Their greatest attribute in many eyes, however, is the fact that multihulls don’t heel over like monohulls, but are susceptible to weight limitations. A full compliment of crew and their attendant gear invariably saps their speed advantage.

Lagoon 400
Length overall39 ft 3 in12,0 m
Waterline length23 ft 9 in7,2 m
Draft4 ft1,2 m
Displacement10,2 tons
Sail area904 sq ft84 sq m
BuilderBavaria Yachts

Since multihulls rely on their form for stability rather than weighty keels, most are fitted with retractable daggerboards which allows them to be beached safely and sit on a drying mooring. Trimarans (3 hulls) carry more form stability than a twin hulled catamaran, but have less volume below decks.

Onboard the Lagoon 400, the large bridge deck with its panoramic views and sliding glass door opening out to the cockpit, makes this a great social area onboard. The galley is well sited against the cockpit bulkhead to serve both areas. The hulls are devoted to sleeping areas with en-suite facilities. The master suite situated in the starboard hull is accessed via a private dressing room.

The greatest attractions of catamarans are the plentiful sunbathing areas, large alfresco cockpits and bathing platforms at the stern of each hull.


Trimarans offer a better performance than a catamaran, mainly because their form stability allows them to be pushed harder than a cat, without fear of capsize. On the minus side, they have less interior volume, and since they draw very little draft as well, living space within the main hull is invariably smaller to monohulls of equivalent length.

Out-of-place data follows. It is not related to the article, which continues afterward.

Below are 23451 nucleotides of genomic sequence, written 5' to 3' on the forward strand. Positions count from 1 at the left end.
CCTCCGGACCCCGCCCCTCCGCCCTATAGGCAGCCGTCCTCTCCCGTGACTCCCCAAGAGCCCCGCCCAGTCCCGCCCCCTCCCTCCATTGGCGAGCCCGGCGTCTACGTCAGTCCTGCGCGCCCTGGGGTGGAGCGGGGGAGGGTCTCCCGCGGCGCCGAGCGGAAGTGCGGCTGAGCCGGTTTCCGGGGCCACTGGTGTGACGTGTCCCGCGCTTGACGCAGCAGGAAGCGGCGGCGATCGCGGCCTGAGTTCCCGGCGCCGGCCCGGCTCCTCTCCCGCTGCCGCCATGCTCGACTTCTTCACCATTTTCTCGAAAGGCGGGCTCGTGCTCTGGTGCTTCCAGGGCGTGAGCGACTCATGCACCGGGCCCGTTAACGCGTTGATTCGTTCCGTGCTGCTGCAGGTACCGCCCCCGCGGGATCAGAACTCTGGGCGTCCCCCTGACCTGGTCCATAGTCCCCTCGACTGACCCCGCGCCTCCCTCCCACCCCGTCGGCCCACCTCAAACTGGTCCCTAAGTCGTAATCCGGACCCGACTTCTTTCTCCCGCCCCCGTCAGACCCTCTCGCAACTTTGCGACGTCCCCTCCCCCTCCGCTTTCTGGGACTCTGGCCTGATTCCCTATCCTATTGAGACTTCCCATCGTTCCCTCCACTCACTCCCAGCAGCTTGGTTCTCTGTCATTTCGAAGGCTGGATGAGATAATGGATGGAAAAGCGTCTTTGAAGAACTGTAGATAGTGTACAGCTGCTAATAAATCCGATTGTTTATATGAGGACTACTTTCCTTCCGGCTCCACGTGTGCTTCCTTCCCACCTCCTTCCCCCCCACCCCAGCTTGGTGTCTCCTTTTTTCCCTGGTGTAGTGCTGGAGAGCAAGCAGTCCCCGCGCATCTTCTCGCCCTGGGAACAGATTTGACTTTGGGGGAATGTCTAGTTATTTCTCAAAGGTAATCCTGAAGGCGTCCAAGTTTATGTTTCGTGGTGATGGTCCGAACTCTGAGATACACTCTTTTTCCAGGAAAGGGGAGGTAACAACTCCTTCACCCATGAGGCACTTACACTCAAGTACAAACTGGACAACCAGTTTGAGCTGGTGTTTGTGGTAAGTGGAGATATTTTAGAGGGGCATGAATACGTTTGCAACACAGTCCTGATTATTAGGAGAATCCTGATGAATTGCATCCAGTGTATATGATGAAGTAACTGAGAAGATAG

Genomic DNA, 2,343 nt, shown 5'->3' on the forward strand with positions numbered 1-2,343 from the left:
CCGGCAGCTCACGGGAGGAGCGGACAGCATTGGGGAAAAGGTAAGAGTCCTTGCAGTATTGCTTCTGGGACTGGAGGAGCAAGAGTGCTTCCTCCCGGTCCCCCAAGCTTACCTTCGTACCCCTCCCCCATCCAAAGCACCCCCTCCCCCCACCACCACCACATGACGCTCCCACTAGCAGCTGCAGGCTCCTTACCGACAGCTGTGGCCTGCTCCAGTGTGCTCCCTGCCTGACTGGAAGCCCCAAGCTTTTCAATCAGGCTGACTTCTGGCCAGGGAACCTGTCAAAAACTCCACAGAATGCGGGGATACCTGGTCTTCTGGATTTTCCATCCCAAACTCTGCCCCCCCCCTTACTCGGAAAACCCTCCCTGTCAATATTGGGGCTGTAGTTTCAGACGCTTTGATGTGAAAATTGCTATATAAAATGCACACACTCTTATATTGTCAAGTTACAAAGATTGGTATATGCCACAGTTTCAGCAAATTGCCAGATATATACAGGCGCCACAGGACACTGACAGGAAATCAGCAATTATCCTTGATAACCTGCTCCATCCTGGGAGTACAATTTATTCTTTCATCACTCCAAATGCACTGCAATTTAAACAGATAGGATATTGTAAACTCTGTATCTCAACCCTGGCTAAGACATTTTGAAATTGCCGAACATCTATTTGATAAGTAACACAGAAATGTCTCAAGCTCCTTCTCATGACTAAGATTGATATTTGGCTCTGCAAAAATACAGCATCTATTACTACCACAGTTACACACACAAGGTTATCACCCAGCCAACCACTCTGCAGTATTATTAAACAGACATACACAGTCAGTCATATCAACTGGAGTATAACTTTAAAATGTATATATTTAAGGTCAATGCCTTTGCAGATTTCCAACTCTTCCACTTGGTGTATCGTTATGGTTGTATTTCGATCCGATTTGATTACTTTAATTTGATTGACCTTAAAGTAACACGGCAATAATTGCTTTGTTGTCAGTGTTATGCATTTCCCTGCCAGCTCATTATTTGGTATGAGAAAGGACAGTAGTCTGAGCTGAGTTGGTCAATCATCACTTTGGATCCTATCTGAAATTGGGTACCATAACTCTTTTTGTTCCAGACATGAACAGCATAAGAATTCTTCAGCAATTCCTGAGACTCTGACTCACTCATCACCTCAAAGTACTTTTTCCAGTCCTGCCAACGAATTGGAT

But if performance is a prerequisite, then there is nothing to beat modern trimarans, and designers have even beaten the problems of their extreme beam and the extra mooring fees this incurs at most marinas, by developing folding outriggers that allow boats of 30 ft+ length to be towed on a trailer.

Wings on trimarans
Titling wing and Folding wing

This folding concept has been developed successfully by companies in America, Denmark and New Zealand. Corsair, (now built in Vietnam) and Farrier Marine in New Zealand, share the same vertical tilting wing mechanism that fold the outriggers in on their side. On the Danish built Dragonfly trimarans, the beams are hinged in a horizontal plane and fold in towards the hull in the same attitude as when extended for sailing.

Sprint 750
Length overall24 ft 4 in7,3 m
Waterline length23 ft 1 in7,0 m
Beam – Overall18 ft 2 in5,5 m
Beam – Folded8 ft 2 in2,5 m
Draft – Keel Down5 ft 5 in1,7 m
Draft – Keel up1 ft0,3 m
Weight839 kg
BuilderCorsair Marine

These trimarans share light displacement (2,69 tonnes in sailing trim for the 24 ft Corsair 750) and shallow draft of less than 1 ft (0,3 m) for even the 38 ft Dragonfly 1200 Ocean Cruiser.

Length overall32 ft 3 in9,8 m
Waterline length31 ft9,5 m
Beam – Overall23 ft7,0 m
Beam – Folded8 ft 2 in2,5 m
Draft – Keel Down5 ft 10 in1,8 m
Draft – Keel up1 ft 5 in0,4 m
Weight1 270 kg
BuilderFarrier Marine

They also offer a remarkable performance, able to make 10 knots upwind in little more than 12 knots of breeze, and a scintillating 20 knots+ when sailing off the wind.

Dragonfly 1200
Length overall39 ft 3 in12,0 m
Waterline length36 ft 9 in11,2 m
Beam – Overall28 ft 3 in8,6 m
Beam – Folded14 ft 1 in4,3 m
Draft – Keel Down6 ft 7 in2,0 m
Draft – Keel up2 ft 6 in0,8 m
Weight5 700 kg
BuilderQuorning Boats

This, the largest of the folding trimaran types, takes up no more space in the marina than similar sized monohulls, yet has seven berths spread between three cabins and can seat eight in her saloon.

Motor sailers